Job Description For A Tire Technician

Tire technicians must have a variety of skills.

Tire technicians install and repair tires for passenger and commercial vehicles such as cars and trucks, according to Education-Portal. These technicians also do work for off-the-road vehicles such as heavy equipment and tractors. Tire technicians must meet a variety of skills and training requirements to succeed in this field.


Tire technicians install, balance, repair and rotate tires. They also might stud tires for snow, repair run-flat tires, retread worn off-the-road tires or complete other specialty tire work. Tire technicians, also called tire repairers, identify and inflate tires correctly for the proper size, according to ONETCenter. They additionally remount wheels onto vehicles, raise vehicles using hydraulic jacks, locate punctures in tubeless tires and reassemble tires onto wheels. Technicians also replace valve stems and remove puncturing objects. In addition, tire technicians might test experimental and sample production tires to determine strength, cause of failure and wearability, according to CareerPlanner.


Tire technicians must have strong customer service skills. They also must have a solid technical understanding of tire repair and be able to maintain repair equipment. In addition, tire technicians should have strong communication skills and be proficient in the basic use of computers. These professionals additionally must be able to work independently with little supervision, be detail oriented and manage time well. Tire technicians should have strong troubleshooting, listening and critical thinking skills as well, along with manual dexterity and control precision.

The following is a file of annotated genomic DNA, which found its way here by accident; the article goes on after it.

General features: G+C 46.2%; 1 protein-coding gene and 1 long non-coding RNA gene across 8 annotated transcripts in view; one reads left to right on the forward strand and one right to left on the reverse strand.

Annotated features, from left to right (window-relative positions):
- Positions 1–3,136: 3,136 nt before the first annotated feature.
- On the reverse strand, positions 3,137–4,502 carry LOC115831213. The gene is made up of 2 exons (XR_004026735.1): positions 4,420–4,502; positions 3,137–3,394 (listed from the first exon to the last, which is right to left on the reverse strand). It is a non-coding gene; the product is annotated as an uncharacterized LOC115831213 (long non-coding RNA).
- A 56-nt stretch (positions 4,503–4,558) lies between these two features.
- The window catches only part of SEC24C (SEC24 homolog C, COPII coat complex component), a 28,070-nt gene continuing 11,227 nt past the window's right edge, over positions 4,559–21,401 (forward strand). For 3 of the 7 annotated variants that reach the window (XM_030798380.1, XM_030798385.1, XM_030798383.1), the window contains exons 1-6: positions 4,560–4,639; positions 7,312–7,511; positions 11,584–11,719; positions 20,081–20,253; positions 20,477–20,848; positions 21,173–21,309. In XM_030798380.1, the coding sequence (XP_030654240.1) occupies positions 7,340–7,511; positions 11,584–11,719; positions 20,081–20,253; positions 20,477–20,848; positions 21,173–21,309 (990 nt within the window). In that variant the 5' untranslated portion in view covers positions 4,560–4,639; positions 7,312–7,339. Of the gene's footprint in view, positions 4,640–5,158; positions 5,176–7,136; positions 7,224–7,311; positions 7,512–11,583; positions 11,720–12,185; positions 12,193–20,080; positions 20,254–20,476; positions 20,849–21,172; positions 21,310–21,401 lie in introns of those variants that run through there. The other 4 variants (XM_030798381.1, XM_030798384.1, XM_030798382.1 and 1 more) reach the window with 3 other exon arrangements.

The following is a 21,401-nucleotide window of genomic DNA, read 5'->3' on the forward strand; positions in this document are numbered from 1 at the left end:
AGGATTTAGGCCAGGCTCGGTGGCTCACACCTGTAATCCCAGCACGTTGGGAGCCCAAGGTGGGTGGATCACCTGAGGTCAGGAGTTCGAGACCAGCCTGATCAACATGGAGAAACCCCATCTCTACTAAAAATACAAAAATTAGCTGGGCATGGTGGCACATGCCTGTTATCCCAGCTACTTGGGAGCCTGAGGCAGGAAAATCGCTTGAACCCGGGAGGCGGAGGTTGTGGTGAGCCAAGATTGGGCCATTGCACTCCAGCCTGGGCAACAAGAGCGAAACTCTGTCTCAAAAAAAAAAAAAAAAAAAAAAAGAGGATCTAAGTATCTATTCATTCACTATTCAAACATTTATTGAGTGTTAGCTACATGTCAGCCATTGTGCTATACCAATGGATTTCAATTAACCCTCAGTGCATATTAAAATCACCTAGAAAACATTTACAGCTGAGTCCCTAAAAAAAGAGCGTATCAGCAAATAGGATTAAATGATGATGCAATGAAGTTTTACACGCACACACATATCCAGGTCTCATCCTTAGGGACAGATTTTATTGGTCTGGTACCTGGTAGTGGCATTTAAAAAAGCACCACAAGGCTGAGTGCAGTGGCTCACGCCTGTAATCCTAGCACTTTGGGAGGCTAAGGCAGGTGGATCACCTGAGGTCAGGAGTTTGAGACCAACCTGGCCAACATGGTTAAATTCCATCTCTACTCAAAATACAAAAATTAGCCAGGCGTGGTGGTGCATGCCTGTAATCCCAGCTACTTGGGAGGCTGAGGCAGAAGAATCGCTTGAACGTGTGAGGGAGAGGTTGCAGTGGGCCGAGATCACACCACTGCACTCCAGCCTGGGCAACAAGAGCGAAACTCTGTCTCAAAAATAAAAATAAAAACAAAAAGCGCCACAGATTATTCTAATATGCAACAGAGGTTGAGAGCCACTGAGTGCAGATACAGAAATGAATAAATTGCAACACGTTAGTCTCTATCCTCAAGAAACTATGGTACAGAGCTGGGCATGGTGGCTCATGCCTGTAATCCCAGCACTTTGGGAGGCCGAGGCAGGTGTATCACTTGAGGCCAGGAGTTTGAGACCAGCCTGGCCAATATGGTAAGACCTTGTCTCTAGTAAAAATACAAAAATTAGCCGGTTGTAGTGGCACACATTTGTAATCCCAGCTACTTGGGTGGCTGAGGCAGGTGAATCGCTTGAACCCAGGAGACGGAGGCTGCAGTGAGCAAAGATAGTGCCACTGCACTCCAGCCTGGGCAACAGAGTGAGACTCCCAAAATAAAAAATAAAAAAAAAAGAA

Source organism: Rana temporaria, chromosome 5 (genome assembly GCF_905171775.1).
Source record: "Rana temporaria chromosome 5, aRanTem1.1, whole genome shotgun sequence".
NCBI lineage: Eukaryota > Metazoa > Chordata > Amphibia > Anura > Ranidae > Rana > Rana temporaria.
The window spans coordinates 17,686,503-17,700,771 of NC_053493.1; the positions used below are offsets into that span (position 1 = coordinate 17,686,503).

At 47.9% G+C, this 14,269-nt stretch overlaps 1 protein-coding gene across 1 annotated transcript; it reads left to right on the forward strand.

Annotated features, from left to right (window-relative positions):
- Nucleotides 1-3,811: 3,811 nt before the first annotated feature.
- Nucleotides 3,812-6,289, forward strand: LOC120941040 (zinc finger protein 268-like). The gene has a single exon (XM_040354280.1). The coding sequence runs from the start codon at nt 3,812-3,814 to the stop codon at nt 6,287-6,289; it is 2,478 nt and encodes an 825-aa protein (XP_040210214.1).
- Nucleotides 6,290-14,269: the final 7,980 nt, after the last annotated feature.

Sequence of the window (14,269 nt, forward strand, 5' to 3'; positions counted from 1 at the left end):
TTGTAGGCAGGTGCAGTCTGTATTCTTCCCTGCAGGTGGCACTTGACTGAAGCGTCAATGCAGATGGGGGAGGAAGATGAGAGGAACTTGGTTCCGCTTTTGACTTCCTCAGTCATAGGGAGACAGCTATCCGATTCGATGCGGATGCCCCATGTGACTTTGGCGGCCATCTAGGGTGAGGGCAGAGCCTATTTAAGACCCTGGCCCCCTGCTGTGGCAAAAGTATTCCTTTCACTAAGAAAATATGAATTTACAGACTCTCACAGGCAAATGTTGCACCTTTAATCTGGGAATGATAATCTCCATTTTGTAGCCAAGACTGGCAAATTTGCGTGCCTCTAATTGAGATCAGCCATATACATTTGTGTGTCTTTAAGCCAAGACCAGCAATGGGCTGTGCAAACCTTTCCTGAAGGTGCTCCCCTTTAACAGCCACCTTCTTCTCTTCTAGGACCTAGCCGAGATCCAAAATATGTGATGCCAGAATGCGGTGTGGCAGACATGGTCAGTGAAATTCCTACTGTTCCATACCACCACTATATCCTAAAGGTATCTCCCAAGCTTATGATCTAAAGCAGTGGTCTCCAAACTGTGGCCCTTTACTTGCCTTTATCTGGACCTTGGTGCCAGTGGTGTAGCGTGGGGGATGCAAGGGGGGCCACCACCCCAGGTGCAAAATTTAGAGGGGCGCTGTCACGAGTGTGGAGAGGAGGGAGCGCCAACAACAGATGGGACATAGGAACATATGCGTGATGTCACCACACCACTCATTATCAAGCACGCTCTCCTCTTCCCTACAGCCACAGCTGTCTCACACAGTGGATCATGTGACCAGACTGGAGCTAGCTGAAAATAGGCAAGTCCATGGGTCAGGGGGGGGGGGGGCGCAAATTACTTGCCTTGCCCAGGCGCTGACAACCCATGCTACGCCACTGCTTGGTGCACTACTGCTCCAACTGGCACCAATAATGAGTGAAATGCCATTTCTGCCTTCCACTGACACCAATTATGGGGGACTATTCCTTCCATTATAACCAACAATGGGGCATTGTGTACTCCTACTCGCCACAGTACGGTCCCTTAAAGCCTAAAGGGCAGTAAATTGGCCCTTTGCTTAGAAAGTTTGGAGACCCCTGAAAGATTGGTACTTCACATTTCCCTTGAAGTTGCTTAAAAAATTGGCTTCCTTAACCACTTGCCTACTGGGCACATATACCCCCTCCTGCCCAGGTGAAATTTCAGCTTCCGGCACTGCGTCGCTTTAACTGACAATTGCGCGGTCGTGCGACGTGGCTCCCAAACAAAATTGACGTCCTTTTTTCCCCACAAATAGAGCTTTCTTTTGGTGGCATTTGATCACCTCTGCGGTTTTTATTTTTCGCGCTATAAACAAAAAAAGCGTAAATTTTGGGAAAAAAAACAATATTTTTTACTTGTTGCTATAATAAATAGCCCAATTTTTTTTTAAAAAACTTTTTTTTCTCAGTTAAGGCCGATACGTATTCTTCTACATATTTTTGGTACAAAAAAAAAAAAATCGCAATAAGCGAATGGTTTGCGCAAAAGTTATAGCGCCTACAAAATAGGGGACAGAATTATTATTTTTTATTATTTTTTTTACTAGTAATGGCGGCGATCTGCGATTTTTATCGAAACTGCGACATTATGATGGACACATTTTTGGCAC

Tire technicians can work for a variety of employers such as automotive parts and tire stores, repair shops and rubber manufacturers. These professionals also can find work at car dealership service departments and roadside service providers. Technicians might jump start vehicles, provide lookout help and change flats when providing roadside service, while those who work in stores might sell tires and manage inventory as well as tire repair equipment. Tire technicians should be able to lift heavy equipment and operate repair machinery safely as well as complete extensive physical labor in all weather conditions, according to Deffenbaugh Industries in Nebraska.


Many employers require tire technicians to have a high school diploma or GED along with experience. Companies also might require individuals to complete certification courses in tire technology available through the Tire Industry Association. One such program is the basic commercial tire service training and certificate program. Tire technicians can renew their certification every two years through an online recertification class. Many employers also expect tire technicians to have a valid driver’s license and good driving record. Other employers additionally are willing to train tire technicians on the job.


As tire technology continues to evolve, experienced and certified tire technicians have strong employment opportunities in this industry, according to Education-Portal. Average tire technician salaries in 2010 were $30,000, as reported by SimplyHired.